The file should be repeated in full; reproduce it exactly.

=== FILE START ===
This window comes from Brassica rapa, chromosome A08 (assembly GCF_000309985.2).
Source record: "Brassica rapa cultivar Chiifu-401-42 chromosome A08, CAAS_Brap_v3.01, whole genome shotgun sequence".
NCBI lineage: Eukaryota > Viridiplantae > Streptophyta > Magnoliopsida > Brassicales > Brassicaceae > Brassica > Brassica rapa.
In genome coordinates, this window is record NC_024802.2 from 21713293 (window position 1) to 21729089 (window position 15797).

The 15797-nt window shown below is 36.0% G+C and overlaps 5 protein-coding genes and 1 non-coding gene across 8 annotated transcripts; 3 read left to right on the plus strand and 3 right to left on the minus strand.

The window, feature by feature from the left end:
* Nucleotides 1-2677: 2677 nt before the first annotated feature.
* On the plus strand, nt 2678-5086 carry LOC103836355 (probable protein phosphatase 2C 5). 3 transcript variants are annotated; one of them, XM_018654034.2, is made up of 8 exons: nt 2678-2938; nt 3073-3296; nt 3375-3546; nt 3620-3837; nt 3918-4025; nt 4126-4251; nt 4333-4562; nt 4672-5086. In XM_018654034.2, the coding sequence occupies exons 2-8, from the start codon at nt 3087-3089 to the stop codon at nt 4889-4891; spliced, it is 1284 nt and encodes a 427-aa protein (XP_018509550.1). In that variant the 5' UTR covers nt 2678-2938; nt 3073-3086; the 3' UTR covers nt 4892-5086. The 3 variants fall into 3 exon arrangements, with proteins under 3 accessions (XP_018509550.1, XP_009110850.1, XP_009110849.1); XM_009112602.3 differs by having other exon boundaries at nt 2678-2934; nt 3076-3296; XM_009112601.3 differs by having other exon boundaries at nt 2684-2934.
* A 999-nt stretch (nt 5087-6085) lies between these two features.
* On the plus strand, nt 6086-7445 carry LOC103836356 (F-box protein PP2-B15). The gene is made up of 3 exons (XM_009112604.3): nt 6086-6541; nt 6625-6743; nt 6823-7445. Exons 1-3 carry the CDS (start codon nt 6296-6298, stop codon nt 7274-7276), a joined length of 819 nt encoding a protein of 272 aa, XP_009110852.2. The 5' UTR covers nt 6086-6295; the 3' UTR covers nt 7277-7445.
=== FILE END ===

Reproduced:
This window comes from Brassica rapa, chromosome A08 (assembly GCF_000309985.2).
Source record: "Brassica rapa cultivar Chiifu-401-42 chromosome A08, CAAS_Brap_v3.01, whole genome shotgun sequence".
NCBI lineage: Eukaryota > Viridiplantae > Streptophyta > Magnoliopsida > Brassicales > Brassicaceae > Brassica > Brassica rapa.
In genome coordinates, this window is record NC_024802.2 from 21713293 (window position 1) to 21729089 (window position 15797).

The 15797-nt window shown below is 36.0% G+C and overlaps 5 protein-coding genes and 1 non-coding gene across 8 annotated transcripts; 3 read left to right on the plus strand and 3 right to left on the minus strand.

The window, feature by feature from the left end:
* Nucleotides 1-2677: 2677 nt before the first annotated feature.
* On the plus strand, nt 2678-5086 carry LOC103836355 (probable protein phosphatase 2C 5). 3 transcript variants are annotated; one of them, XM_018654034.2, is made up of 8 exons: nt 2678-2938; nt 3073-3296; nt 3375-3546; nt 3620-3837; nt 3918-4025; nt 4126-4251; nt 4333-4562; nt 4672-5086. In XM_018654034.2, the coding sequence occupies exons 2-8, from the start codon at nt 3087-3089 to the stop codon at nt 4889-4891; spliced, it is 1284 nt and encodes a 427-aa protein (XP_018509550.1). In that variant the 5' UTR covers nt 2678-2938; nt 3073-3086; the 3' UTR covers nt 4892-5086. The 3 variants fall into 3 exon arrangements, with proteins under 3 accessions (XP_018509550.1, XP_009110850.1, XP_009110849.1); XM_009112602.3 differs by having other exon boundaries at nt 2678-2934; nt 3076-3296; XM_009112601.3 differs by having other exon boundaries at nt 2684-2934.
* A 999-nt stretch (nt 5087-6085) lies between these two features.
* On the plus strand, nt 6086-7445 carry LOC103836356 (F-box protein PP2-B15). The gene is made up of 3 exons (XM_009112604.3): nt 6086-6541; nt 6625-6743; nt 6823-7445. Exons 1-3 carry the CDS (start codon nt 6296-6298, stop codon nt 7274-7276), a joined length of 819 nt encoding a protein of 272 aa, XP_009110852.2. The 5' UTR covers nt 6086-6295; the 3' UTR covers nt 7277-7445.